After Lauren and I joined our finances, next up were the credit cards. Lauren was pretty excited to have access to my credit, and I was happy to have someone legally responsible for our monthly credit card balance. Right?
I called up our credit card companies and ask to add Lauren to my account. I received the same question from each of them:
Would you like to add your wife as an authorized user or as a joint account holder?
What exactly is the difference? And which one was best for us? This decision can have a big impact on both partners credit report and credit scores.
- An authorized user can use the account to make purchases but does not share any of the financial responsibility to pay off the card.
Valid authorized users have their data sent to be used in credit reports and calculated in FICO’s credit score. A few years ago, they made changes to their scoring algorithm to only authorized users whom they deemed to be legitimate. Some people were ‘piggybacking’ on account holders that they had no relationship with (very often, a company that charged customers to boost credit scores) to improve their credit scores and increase their credit age.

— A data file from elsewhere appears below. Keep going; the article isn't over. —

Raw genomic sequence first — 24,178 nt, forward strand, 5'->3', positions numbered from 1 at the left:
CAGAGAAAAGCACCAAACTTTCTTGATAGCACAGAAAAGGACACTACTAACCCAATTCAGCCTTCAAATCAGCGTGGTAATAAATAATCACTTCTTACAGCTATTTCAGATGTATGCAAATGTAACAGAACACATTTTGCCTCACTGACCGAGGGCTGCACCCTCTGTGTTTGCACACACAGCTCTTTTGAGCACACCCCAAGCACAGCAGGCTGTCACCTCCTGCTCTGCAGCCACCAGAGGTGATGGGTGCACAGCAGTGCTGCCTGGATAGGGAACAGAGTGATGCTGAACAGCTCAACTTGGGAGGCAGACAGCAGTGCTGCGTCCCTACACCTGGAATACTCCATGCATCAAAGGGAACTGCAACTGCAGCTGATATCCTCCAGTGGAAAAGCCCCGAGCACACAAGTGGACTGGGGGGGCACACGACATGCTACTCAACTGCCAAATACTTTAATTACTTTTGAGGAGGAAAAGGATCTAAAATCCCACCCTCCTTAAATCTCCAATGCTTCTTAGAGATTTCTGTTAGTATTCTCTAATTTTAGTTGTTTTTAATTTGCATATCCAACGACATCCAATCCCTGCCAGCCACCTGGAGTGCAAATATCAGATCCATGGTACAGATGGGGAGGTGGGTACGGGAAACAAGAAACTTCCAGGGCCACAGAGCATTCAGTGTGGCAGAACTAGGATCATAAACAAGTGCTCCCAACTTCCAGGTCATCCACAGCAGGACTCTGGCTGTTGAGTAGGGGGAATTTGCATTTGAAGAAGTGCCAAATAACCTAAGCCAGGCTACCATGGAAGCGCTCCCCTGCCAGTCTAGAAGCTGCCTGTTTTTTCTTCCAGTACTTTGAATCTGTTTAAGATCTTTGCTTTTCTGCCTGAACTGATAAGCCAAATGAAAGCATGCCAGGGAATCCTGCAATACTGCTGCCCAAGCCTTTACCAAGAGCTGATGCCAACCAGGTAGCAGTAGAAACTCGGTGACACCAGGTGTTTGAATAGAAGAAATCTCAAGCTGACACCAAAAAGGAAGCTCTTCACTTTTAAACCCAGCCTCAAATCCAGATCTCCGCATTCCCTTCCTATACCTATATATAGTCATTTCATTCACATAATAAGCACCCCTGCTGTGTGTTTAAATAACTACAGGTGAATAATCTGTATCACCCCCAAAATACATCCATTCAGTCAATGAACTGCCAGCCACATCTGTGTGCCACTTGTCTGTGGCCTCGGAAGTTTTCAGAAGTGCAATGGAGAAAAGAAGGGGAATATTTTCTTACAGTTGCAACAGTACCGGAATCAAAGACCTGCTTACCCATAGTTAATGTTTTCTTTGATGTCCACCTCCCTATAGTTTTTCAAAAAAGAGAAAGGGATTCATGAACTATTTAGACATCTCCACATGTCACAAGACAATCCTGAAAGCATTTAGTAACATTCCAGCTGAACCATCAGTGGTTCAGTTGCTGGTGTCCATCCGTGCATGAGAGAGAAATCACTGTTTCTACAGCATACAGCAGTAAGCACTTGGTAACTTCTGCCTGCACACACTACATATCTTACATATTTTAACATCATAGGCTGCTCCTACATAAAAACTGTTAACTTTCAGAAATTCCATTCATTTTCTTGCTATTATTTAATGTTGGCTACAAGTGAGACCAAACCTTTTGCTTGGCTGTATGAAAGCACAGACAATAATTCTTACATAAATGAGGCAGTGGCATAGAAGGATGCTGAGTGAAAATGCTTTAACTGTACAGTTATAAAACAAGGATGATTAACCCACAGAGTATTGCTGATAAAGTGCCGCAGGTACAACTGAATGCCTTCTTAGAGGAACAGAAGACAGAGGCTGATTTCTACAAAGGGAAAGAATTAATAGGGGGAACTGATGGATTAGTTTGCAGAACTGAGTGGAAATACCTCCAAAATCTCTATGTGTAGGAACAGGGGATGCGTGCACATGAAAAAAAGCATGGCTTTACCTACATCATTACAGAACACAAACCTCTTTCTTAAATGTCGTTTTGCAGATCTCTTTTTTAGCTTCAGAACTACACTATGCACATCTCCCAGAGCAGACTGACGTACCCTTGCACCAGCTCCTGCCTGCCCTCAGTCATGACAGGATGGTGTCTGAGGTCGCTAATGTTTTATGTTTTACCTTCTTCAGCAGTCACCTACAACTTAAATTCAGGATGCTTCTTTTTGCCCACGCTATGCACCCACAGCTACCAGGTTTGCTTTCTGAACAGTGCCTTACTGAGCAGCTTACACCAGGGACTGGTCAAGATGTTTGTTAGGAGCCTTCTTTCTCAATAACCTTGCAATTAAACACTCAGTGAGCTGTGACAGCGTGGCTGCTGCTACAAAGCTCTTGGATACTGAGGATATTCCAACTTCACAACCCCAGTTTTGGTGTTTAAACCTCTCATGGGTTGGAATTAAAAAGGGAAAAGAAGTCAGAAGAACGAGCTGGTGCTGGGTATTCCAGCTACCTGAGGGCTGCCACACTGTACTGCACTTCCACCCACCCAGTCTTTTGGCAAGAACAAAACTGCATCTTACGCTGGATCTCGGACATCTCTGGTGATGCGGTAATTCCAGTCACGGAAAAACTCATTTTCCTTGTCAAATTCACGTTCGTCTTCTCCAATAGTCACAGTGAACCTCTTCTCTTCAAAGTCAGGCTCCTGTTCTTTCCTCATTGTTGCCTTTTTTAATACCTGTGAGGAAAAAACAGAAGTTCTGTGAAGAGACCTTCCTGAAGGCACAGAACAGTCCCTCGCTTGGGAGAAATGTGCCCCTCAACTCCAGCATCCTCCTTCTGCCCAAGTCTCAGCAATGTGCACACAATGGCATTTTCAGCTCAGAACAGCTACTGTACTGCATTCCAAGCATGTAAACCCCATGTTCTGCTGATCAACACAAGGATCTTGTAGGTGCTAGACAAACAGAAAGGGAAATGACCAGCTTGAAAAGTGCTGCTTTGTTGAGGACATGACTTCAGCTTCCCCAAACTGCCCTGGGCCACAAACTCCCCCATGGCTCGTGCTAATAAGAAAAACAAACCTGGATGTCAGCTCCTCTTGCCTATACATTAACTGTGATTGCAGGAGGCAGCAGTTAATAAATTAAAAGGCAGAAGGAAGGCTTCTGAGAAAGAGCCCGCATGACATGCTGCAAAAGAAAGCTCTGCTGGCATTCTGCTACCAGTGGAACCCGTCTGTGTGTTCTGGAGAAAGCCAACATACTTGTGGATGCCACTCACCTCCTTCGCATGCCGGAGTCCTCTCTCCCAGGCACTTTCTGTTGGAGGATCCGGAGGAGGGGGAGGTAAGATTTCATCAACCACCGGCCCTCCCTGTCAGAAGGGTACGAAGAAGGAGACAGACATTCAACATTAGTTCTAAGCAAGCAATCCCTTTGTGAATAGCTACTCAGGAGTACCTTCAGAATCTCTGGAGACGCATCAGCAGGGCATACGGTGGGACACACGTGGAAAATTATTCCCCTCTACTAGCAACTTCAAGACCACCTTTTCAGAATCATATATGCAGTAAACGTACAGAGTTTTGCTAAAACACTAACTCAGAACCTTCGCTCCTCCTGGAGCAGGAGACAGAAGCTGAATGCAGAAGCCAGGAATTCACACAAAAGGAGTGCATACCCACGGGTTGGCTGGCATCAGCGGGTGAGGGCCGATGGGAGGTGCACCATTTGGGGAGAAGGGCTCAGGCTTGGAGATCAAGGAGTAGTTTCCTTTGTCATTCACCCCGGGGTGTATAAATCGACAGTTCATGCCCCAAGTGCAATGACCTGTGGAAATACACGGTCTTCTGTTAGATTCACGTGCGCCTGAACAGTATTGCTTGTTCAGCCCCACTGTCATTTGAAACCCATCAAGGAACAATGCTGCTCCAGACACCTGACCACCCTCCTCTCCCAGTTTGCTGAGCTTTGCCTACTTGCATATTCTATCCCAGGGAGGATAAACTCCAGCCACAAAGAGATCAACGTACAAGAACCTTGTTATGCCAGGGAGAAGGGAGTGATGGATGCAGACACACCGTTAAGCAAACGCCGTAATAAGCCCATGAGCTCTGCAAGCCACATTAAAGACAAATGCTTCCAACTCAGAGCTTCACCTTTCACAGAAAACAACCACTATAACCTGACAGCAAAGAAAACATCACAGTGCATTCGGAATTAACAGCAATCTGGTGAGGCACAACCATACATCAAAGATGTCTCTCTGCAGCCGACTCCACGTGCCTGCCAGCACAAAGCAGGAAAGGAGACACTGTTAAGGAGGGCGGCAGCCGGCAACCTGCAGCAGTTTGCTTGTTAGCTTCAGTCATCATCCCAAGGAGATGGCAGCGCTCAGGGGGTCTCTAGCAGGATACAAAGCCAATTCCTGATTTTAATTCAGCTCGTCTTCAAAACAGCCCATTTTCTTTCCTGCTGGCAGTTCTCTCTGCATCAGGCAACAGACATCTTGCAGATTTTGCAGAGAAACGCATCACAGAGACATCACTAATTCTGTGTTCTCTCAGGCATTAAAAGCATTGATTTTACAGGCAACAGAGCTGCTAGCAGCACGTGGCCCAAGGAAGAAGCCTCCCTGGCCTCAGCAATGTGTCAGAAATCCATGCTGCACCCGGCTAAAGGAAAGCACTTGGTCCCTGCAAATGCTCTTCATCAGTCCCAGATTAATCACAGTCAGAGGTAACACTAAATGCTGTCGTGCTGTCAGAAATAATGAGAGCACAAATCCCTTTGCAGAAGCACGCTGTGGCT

How does FICO determine who is a legitimate authorized user and who is illegitimate user? Legitimate users include spouses, children, and parents, along with anyone who would have a legitimate reason to share access with the primary account holder.
I have been an authorized user on my parent’s credit card for several years, so my credit age is actually older than I am!
Joint Account Holder
- A joint account holder is equally responsible for the balance of an account and is legally liable for an amount due.
Either Options Is Good
For us, there were only positives to adding Lauren as a joint account holder. If this account wasn’t one that was paid off each month or if Lauren already had several credit cards, we probably would not have added Lauren so that it would not negatively impact her credit score or credit report.